canadian nurses protective society infolaw bulletins aboriginal ...the court found that the nurse's employer, the hospital, was liable for the nurse's negligence because the hospital had control over the equipment used and ...
    www.findarticles.com/p/articles/mi_qa3911/is_199905/ai_n8827721


    patient safety and production pressure: icu nursing perspective

    levels of liability: its not just the physician anymore


    hhn: the top ten malpractice claims [and how to minimize them]

    indmedica - journal of the academy of hospital administration

    american college of surgeons professional liability program
  12. by   sirI
    The employee, as well as the facility, have a duty to to provide a safe environment. Including, for example:

    1. Proper employee orientation to equipment used for patient care
    2. Facility provisions for said orientation with documentation of attendance
    3. Ability to recognize failure of equipment
    4. Provisions for safety maintenance
    5. Properly overseeing that maintenance is carried out and documented

    Federal and state guidelines as apply to health facilities require maintenance contracts for calibration of medical equipement. In fact, anything utilized for the patient. This includes the pulse ox, wheel chairs, blood pressure cuffs, etc.

    Anyone wishing to utilize their own equipment must have this okayed by their facility. There needs to be in black and white, a policy regarding privately owned equipment for patient care that addresses the guidelines outlined by OSHA, JACHO, EPA, just to name a few.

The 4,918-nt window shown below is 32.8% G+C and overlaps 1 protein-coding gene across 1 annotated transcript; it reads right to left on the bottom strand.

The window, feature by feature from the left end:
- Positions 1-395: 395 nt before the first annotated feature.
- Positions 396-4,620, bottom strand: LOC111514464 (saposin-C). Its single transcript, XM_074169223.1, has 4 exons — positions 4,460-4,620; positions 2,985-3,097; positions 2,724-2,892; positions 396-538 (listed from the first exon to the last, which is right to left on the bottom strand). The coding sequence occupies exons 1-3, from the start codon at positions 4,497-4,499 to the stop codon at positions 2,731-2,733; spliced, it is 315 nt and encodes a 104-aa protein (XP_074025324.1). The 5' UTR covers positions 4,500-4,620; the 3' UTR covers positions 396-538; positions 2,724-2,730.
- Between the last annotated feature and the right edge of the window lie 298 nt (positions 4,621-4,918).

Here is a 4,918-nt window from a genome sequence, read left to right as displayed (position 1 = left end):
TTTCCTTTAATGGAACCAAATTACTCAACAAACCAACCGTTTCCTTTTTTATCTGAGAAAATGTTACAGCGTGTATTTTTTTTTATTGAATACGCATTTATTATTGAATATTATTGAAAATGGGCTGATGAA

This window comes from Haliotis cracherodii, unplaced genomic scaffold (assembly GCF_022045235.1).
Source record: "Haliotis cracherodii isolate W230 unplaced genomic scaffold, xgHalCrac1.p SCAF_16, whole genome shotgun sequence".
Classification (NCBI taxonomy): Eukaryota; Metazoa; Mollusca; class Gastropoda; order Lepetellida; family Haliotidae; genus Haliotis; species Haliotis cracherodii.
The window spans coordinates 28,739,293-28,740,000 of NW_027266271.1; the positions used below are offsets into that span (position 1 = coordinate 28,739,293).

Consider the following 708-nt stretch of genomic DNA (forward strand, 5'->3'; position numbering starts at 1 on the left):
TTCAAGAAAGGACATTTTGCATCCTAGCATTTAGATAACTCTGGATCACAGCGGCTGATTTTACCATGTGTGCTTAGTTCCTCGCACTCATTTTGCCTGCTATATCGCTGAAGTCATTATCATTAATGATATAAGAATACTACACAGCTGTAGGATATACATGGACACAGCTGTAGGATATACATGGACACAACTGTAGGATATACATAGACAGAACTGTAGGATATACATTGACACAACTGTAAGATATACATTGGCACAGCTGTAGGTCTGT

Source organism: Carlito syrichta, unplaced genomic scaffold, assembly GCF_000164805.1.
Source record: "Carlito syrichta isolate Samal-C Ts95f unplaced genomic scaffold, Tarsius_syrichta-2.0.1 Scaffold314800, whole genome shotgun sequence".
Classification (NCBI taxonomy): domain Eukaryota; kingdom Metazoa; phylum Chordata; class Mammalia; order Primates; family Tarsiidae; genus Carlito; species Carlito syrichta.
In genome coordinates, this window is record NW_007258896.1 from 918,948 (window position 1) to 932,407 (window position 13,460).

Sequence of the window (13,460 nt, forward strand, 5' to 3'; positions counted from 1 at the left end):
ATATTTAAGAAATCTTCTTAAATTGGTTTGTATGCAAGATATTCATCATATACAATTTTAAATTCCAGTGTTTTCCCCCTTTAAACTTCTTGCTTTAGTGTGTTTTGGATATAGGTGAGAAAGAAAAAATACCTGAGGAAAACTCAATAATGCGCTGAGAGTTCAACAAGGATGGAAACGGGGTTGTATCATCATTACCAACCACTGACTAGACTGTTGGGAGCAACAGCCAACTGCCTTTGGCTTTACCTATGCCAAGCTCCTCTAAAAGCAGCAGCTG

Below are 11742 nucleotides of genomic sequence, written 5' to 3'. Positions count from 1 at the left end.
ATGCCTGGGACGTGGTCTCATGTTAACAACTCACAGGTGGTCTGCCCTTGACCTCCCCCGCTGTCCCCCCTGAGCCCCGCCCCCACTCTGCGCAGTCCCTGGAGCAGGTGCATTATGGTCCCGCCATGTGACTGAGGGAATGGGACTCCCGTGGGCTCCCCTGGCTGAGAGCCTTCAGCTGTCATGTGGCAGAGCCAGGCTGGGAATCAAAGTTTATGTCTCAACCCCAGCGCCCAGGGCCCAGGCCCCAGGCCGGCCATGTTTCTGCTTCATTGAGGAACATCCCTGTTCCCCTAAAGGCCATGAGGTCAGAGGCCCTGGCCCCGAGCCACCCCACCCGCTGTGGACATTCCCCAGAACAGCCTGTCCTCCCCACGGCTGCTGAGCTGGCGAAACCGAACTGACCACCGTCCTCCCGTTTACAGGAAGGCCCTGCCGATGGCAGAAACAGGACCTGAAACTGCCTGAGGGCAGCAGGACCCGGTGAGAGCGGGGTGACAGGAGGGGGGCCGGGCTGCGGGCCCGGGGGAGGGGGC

Since I am in the rural clinic setting, I oversee all contracts for said maintenance thus satisfying rules/regs/P/P from the federal/state.

    Here is a link regarding safety maintenance:

    http://www.systoc.com/Tracker/Spring00/clinic.htm

    Here is a link for rural health clinics:

    1. All Clinic equipment will be inspected at least yearly, or as the type, use, and condition of equipment dictates. Each time an inspection or repair occurs, an entry will be made in the Inspection and Maintenance Log and signed by the service person to verify the event.
    2. The medical/clinical assistant prior to each use must inspect all equipment.
    3. An electrician or bio-medical engineer will inspect each piece of bio-medical equipment. The inspection will ensure that the equipment is in proper operating condition, is safe to use, and is calibrated properly.
    http://www.ruralhealth.hrsa.gov/rhc/...manualFive.htm


    An excerpt from a p/p I wrote:

    If medical/patient equipment is involved in patient injury/death:

    1. Immediately notify the Medical Director/administrator/legal department
    2. Complete incident/variance report
    3. Document the model number, serial number, control number, and manufacturer of the equipment on the incident report
    4. Notify Medical Engineering that you have a piece of equipment that has been involved in an alleged incident and requires evaluation.
    5. Provide documentation of maintenance contract
    6. Provide documentation of equipment QA
    When viewed from a legal stand point of view, remember:

    "Failure to maintain a safe environment".....
  13. by   cardiacRN2006
    Quote from siri
    "Failure to maintain a safe environment".....
    Ugh. That statement give me chills up the spine. Let's hope none of us have to hear that.